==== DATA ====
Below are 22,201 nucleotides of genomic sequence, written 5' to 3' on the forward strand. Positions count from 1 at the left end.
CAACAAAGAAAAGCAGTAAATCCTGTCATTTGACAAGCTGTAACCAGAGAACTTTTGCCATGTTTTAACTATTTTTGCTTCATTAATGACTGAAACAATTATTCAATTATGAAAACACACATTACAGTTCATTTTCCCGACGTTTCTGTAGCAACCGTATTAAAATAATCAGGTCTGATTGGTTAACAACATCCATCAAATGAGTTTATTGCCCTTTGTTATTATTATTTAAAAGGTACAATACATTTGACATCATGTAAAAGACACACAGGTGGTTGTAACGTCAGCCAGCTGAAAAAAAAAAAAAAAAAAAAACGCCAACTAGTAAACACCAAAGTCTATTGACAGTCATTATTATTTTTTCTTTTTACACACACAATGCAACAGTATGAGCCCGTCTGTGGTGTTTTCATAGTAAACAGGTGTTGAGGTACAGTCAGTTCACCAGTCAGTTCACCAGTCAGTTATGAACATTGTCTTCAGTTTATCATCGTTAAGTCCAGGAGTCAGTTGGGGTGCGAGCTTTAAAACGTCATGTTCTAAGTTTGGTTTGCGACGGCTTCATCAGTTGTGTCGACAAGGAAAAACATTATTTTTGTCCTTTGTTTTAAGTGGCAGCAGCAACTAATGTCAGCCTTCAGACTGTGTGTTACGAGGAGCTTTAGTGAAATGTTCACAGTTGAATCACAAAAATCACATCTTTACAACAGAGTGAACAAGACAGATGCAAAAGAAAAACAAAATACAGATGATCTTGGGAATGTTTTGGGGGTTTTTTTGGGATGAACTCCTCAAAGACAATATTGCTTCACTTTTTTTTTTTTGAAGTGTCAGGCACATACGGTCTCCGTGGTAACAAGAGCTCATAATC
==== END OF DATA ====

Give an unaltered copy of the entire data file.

Below are 22,201 nucleotides of genomic sequence, written 5' to 3' on the forward strand. Positions count from 1 at the left end.
CAACAAAGAAAAGCAGTAAATCCTGTCATTTGACAAGCTGTAACCAGAGAACTTTTGCCATGTTTTAACTATTTTTGCTTCATTAATGACTGAAACAATTATTCAATTATGAAAACACACATTACAGTTCATTTTCCCGACGTTTCTGTAGCAACCGTATTAAAATAATCAGGTCTGATTGGTTAACAACATCCATCAAATGAGTTTATTGCCCTTTGTTATTATTATTTAAAAGGTACAATACATTTGACATCATGTAAAAGACACACAGGTGGTTGTAACGTCAGCCAGCTGAAAAAAAAAAAAAAAAAAAAACGCCAACTAGTAAACACCAAAGTCTATTGACAGTCATTATTATTTTTTCTTTTTACACACACAATGCAACAGTATGAGCCCGTCTGTGGTGTTTTCATAGTAAACAGGTGTTGAGGTACAGTCAGTTCACCAGTCAGTTCACCAGTCAGTTATGAACATTGTCTTCAGTTTATCATCGTTAAGTCCAGGAGTCAGTTGGGGTGCGAGCTTTAAAACGTCATGTTCTAAGTTTGGTTTGCGACGGCTTCATCAGTTGTGTCGACAAGGAAAAACATTATTTTTGTCCTTTGTTTTAAGTGGCAGCAGCAACTAATGTCAGCCTTCAGACTGTGTGTTACGAGGAGCTTTAGTGAAATGTTCACAGTTGAATCACAAAAATCACATCTTTACAACAGAGTGAACAAGACAGATGCAAAAGAAAAACAAAATACAGATGATCTTGGGAATGTTTTGGGGGTTTTTTTGGGATGAACTCCTCAAAGACAATATTGCTTCACTTTTTTTTTTTTGAAGTGTCAGGCACATACGGTCTCCGTGGTAACAAGAGCTCATAATC